4. Debt is unwise. Proverbs 22:7 reads, “The rich rule over the poor, and the borrower is slave to the lender.” Although the Bible never states that debt is a sin, it does make the claim that it is unwise and dangerous. If you are a Christian who thinks debt is just a normal, everyday reality in today’s economic climate, then can you truly say with 100% authority that having debt honors God and His Kingdom? I would argue that it doesn’t. I believe that our personal businesses, families, and churches should all strive to be debt free as soon as possible in order for our focus to truly be on God’s Kingdom work.
  5. Our giving should be percentage based. Check out Hebrews 7:2a, and 7:4-9 “and Abraham gave him (Melchizedek) a tenth of everything … Just think how great he was: Even the patriarch Abraham gave him a tenth of the plunder! Now the law requires the descendants of Levi who become priests to collect a tenth from the people—that is, from their fellow Israelites—even though they also are descended from Abraham. This man, however, did not trace his descent from Levi, yet he collected a tenth from Abraham and blessed him who had the promises. And without doubt the lesser is blessed by the greater. In the one case, the tenth is collected by people who die; but in the other case, by him who is declared to be living. One might even say that Levi, who collects the tenth, paid the tenth through Abraham … ” The tithe (10%) is a great starting point for people to learn and grow in their generosity journey. I understand that a lot of Christians are not in agreement with this statement. But, if you take a comprehensive view of Scripture, including Old Testament (pre-Law and Mosaic Law) and New Testament (as stated in this NT passage from Hebrews), almost every mention of money and giving had a percentage attached to it. Why? Common sense would tell us that we don’t all make the same amount of income. Also, monetary types and values vary widely throughout human history. Percentage-based giving makes more sense according to the concept of “to whom much has been given, much more will be required” (Luke 12:48b).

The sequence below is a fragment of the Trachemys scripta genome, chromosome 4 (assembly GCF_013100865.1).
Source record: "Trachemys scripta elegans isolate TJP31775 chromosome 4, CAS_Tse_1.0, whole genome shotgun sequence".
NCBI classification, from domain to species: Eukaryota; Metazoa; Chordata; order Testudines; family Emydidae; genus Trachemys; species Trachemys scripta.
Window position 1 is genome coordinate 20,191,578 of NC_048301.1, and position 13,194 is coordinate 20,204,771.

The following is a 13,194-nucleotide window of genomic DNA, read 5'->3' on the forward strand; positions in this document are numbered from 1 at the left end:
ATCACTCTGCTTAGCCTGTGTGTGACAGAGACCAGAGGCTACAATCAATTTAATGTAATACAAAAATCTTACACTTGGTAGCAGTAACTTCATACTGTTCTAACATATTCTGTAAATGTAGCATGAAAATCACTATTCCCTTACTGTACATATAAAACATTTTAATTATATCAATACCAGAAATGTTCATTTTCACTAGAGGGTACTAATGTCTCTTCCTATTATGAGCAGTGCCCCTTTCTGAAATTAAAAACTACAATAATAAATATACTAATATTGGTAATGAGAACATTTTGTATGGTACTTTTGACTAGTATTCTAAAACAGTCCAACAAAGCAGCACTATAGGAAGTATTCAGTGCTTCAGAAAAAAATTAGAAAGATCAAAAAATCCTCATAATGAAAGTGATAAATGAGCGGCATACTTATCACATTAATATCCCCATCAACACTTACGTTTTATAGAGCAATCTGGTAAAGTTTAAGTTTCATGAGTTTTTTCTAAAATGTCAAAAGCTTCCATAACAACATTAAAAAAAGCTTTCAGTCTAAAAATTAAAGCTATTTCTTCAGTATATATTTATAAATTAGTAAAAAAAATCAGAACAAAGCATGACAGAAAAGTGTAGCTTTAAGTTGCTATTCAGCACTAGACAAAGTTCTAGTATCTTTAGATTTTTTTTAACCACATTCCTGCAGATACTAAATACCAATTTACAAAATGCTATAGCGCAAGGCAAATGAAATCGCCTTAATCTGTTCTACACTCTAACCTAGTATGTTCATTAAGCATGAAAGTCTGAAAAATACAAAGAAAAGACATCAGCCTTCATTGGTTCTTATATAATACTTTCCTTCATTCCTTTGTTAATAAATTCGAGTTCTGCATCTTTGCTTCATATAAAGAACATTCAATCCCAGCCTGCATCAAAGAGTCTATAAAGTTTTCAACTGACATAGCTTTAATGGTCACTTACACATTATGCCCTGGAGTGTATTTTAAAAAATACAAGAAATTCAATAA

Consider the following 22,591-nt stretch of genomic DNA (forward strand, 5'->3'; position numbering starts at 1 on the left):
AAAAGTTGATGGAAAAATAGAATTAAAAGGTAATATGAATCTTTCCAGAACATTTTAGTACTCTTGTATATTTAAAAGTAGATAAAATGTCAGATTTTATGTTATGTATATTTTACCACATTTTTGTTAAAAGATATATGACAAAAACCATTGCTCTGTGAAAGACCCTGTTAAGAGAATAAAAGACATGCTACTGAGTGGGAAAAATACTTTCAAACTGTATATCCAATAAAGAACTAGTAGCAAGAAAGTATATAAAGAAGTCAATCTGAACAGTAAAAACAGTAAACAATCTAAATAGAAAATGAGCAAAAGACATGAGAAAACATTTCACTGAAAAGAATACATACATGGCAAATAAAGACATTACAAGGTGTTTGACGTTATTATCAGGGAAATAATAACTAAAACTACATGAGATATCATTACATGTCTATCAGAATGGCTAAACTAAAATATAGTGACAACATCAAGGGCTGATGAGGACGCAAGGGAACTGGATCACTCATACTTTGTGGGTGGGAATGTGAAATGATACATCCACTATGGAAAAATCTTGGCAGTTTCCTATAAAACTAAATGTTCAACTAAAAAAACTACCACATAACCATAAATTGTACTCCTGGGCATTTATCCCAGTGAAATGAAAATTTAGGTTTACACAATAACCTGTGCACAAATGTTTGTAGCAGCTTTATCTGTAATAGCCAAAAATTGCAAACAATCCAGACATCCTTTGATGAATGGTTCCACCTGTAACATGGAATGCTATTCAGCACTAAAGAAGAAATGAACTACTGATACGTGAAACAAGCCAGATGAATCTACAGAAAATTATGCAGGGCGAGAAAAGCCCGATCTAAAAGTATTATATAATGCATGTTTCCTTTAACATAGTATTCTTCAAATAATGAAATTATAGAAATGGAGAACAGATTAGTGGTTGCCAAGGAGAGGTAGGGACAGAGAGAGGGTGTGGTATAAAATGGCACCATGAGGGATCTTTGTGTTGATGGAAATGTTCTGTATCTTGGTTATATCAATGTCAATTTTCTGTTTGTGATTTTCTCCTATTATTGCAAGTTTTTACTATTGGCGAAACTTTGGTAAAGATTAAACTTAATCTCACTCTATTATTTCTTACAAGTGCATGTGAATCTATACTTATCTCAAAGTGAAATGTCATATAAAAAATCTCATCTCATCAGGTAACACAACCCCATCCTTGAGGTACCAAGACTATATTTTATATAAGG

Questions: If you are a Christian, how do you handle your money and possessions? Do you hold to the Biblical truths in these five principles above, or do you struggle with a carnal, worldly view of your finances? Do you think this list of five principles is comprehensive enough, or would you add or subtract anything from this list?

5 Awesome Books That Have Radically Changed My Life And Made Me More Productive